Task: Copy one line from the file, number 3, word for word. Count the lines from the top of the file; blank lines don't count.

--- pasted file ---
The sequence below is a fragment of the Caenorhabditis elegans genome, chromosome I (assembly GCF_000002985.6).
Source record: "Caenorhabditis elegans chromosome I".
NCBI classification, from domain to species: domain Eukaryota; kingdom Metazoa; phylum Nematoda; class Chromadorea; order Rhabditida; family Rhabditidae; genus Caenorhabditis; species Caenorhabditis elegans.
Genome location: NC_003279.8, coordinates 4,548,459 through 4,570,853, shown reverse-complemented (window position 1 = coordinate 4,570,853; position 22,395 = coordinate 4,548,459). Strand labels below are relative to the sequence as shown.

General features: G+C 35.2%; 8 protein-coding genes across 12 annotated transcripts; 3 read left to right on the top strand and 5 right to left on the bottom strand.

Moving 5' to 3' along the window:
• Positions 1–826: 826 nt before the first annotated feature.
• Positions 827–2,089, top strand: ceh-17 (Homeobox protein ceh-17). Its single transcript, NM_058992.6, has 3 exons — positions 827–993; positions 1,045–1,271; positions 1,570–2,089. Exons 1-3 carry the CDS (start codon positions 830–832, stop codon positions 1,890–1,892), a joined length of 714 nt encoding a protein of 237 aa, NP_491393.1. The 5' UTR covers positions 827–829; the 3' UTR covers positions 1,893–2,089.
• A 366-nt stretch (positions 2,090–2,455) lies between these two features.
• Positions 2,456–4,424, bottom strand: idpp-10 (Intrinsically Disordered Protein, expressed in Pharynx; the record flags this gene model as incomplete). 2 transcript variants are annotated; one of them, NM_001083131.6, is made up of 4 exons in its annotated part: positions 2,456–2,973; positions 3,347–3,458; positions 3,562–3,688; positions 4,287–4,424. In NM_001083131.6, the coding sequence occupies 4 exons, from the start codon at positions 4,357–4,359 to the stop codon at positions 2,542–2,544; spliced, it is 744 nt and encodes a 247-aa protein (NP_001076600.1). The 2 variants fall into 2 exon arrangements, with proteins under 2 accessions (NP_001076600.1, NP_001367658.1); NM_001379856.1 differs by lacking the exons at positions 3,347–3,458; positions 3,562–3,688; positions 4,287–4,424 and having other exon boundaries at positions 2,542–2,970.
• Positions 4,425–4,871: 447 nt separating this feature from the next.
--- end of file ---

NCBI classification, from domain to species: domain Eukaryota; kingdom Metazoa; phylum Nematoda; class Chromadorea; order Rhabditida; family Rhabditidae; genus Caenorhabditis; species Caenorhabditis elegans.